Long Beach Lunch: Long Beach Vegan Eatery

Sarah Bennett

Long Beach Vegan Eatery is all about taking vegan food mainstream with flavors that you didn't know could exist without animal byproducts --how many times have you heard that one before? But here's the real, tasteful deal.

Want macaroni and cheese minus the dairy? Done. Want a meatball sub without the greasy meat? Double done. How about some BBQ "ribs" smothered in a sweet and tangy sauce with a side of Southern-style baked beans? Yup.

Even LBVE's location--in a former burger joint just off the Traffic Circle--seems hellbent on changing people's vision of what vegan food can be. And judging by its surprisingly diverse lunchtime crowd (think Home Depot day laborers, local book store employees and motorcycle-loving suburban Long Beach dads alongside the usual vegan acolytes), the year-old restaurant is off to a good start.

Sarah Bennett

The place itself is pretty low-key. You order at the counter off of pamphlet menus, the food shows up within a few minutes and you bus your own tables when you're done. Paper towels suffice as napkins and silverware is available cafeteria-style by the front window. There's no ego, no condescension and nothing but helpful advice to get meat-eaters started down the path of vegan comfort food.

With a recommendation from co-owner Jeff Terranova--who was behind the register when I showed up--I ordered the house specialty, LBV Beefless and Cheese Sub (aka "The Beefless"). The Beefless is basically a foot-long Philly Cheesesteak sandwich on ciabatta bread and comes loaded with mushrooms, green and orange bell peppers, onions as well as a generous portion of soy-based Gardein "beef strips" that melt in your mouth like a well-prepared pork belly and never once tasted rubbery like too many many awkwardly re-tooled protein products.

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Seriously? I want to support the little guy as much as anyone, but are you living on a different planet from eleventy billion other reviewers (just check out their Yelp profile, for starters)?  Vegan comfort food is nothing new, to the world or to Orange County. Go to Native Foods and try THEIR meatball sub some time (or make the trek to Hollywood and try the mac & cheese at Doomie's) to get a taste of what it's supposed to taste like.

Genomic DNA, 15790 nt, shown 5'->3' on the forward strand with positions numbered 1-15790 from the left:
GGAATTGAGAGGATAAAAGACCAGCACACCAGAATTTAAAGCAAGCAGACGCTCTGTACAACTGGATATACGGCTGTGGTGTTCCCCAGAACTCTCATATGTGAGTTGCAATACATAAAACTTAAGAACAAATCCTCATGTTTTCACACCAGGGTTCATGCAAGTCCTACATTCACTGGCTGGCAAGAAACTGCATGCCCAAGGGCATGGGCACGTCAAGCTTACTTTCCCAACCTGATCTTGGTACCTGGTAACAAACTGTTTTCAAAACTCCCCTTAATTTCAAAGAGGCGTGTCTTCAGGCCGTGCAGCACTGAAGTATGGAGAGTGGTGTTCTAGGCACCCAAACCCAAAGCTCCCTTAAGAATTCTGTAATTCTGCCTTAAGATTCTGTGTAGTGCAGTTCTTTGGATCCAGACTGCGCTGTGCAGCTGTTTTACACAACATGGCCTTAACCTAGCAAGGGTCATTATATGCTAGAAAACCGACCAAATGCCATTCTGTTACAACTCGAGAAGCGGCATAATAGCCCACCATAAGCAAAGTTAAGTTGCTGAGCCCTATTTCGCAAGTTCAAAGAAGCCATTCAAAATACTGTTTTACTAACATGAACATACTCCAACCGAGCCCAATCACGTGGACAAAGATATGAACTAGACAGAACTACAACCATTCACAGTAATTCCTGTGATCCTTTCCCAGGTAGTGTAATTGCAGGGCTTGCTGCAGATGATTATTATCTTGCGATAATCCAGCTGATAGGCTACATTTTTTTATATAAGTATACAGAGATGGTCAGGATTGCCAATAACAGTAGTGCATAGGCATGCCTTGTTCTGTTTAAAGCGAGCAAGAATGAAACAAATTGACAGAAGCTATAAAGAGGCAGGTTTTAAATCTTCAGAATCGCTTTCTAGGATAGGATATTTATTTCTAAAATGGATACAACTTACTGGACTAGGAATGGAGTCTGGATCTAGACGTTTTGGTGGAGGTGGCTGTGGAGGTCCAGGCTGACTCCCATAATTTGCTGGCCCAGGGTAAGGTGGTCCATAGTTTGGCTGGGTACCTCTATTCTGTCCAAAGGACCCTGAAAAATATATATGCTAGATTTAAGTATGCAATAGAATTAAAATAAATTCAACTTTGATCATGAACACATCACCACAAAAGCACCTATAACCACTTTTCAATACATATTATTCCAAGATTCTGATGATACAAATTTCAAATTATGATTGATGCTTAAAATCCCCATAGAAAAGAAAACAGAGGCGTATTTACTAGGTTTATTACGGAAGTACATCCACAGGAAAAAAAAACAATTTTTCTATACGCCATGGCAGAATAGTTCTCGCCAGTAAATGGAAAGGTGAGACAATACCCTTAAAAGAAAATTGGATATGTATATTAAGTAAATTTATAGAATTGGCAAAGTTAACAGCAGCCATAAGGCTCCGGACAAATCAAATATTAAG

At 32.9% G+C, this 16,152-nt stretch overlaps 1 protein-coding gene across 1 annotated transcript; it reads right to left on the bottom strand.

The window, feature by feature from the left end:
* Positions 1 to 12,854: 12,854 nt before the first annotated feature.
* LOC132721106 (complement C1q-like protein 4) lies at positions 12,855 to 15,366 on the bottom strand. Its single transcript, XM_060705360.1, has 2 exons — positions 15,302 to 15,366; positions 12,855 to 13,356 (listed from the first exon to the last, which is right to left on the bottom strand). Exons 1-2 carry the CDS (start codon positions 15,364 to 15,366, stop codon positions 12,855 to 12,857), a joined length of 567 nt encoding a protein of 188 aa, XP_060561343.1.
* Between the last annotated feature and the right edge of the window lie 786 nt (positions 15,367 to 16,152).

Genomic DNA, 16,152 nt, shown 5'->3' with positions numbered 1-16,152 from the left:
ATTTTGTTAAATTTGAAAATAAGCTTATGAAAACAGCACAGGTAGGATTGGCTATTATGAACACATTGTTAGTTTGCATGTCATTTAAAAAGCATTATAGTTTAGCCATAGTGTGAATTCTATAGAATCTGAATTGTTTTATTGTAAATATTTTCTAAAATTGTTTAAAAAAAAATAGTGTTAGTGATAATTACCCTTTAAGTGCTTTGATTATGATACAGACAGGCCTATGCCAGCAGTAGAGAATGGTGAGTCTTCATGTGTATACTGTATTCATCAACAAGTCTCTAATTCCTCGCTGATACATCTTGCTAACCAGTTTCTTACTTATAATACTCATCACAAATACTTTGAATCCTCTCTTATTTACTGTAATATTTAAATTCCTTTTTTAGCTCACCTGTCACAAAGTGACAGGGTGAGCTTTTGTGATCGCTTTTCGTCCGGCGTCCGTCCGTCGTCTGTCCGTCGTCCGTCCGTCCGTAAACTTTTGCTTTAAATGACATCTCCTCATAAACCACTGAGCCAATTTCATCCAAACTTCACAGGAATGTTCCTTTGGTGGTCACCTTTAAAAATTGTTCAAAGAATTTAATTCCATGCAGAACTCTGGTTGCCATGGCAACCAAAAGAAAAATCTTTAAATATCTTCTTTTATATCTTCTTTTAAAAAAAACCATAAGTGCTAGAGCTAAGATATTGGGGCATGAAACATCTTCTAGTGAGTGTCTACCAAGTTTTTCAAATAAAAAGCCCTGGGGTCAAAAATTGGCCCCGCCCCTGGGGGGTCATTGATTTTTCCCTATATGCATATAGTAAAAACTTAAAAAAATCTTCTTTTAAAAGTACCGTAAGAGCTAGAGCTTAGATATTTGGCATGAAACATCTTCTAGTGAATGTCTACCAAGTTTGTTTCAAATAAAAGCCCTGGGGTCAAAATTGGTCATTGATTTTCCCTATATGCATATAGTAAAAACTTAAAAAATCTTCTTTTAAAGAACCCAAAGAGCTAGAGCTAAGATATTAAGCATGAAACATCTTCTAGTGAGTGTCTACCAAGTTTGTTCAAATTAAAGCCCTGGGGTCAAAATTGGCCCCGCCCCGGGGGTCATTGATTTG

The owners of LBVE are friendly enough, if a bit self-righteous when they receive negative reviews (even very constructive ones), but their food is pretty miserable. It really does taste like they opened a package of Trader Joe's Gardein and nuked it. I don't hold the fact that the owners aren't vegan against them–I'm not even a vegetarian myself–but they really need to sample local options so they can bring back something that I couldn't make with a microwave and 2.5 minutes.


Not everyone can be Native Foods or even Veggie Grill (which happens to be just a mile or two down the road), and they don't need to be. Steamed opened in Long Beach right around the same time as LBVE, and their food was bland as hell. Right down the street from Zephyr's, they had a lot of competition, too. When they got so-so reviews, they worked. They expanded the menu, spiced things up a bit, and they're a solid contender now with a dedicated clientele–and the reviews show it.


I'd love to see more vegan options in Long Beach, but LBVE has some seriously mediocre food, and they don't seem inclined to change that.



Sooo good!  I loved the chick'n parm sandwich and the whoopie pie!


@OCWeeklyFood No problem! Long Beach Vegan Eatery is awesome and your review was excellent!

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